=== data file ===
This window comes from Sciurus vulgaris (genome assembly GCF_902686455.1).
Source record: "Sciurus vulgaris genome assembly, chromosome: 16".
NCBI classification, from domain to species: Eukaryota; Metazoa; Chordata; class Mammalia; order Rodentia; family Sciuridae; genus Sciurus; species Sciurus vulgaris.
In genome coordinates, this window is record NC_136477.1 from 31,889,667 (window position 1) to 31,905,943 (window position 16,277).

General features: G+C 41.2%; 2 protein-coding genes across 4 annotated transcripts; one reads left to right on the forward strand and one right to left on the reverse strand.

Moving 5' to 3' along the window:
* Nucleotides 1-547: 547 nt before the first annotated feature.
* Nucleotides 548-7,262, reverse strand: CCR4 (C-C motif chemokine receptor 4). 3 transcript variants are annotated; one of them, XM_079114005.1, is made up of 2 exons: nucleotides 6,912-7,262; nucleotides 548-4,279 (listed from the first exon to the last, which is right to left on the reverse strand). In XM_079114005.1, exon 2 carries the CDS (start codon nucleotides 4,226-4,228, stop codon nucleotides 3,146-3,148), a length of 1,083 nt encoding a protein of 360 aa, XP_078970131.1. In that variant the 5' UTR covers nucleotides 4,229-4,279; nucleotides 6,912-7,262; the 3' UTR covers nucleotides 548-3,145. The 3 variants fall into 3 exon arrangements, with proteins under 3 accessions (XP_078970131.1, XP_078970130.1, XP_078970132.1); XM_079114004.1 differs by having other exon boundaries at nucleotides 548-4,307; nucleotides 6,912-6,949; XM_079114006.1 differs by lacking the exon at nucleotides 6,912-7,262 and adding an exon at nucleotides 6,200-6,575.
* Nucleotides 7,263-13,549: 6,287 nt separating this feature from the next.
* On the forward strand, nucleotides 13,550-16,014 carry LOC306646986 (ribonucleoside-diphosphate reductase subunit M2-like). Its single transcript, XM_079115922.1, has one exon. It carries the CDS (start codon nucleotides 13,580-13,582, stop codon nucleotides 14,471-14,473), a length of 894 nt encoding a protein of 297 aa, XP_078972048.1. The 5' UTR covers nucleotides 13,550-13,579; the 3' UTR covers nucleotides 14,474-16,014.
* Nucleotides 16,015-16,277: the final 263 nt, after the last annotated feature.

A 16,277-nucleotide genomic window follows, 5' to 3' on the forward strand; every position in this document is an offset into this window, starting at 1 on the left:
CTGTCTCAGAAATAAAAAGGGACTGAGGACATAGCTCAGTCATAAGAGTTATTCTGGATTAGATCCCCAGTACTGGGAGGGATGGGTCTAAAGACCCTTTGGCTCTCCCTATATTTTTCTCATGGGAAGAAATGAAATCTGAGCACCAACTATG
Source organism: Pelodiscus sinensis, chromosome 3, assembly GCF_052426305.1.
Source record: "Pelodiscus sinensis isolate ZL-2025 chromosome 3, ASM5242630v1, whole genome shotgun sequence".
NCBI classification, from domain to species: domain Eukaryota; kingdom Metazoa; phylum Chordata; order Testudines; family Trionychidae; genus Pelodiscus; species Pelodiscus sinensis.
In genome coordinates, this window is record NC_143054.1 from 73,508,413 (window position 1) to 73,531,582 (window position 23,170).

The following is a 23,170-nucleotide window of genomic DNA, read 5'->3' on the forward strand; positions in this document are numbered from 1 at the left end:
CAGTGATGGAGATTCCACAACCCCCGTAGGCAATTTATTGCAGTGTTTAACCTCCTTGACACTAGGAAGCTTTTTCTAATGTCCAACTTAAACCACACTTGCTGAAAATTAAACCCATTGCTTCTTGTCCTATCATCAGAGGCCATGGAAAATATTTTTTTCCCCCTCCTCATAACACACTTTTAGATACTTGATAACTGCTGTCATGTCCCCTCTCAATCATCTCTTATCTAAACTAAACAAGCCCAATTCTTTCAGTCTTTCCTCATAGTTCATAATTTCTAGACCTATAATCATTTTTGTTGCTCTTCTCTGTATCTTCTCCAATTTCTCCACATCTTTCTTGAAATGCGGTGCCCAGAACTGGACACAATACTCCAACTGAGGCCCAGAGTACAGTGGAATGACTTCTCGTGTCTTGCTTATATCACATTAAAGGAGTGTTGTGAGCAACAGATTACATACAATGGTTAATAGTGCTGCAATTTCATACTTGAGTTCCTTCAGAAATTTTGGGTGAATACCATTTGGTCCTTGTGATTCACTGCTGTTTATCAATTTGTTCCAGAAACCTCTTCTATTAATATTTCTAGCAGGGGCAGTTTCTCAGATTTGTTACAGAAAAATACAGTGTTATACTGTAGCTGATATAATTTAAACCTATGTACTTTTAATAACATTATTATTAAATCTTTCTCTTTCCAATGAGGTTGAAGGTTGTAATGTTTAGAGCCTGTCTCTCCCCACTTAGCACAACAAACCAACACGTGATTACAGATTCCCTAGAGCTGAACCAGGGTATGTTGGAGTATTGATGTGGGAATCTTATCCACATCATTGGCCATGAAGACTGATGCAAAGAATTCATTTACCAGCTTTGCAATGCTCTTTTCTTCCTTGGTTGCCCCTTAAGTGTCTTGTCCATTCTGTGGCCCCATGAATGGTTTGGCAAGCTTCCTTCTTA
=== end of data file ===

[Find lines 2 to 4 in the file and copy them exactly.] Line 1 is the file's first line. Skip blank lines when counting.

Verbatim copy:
Source record: "Sciurus vulgaris genome assembly, chromosome: 16".
NCBI classification, from domain to species: Eukaryota; Metazoa; Chordata; class Mammalia; order Rodentia; family Sciuridae; genus Sciurus; species Sciurus vulgaris.
In genome coordinates, this window is record NC_136477.1 from 31,889,667 (window position 1) to 31,905,943 (window position 16,277).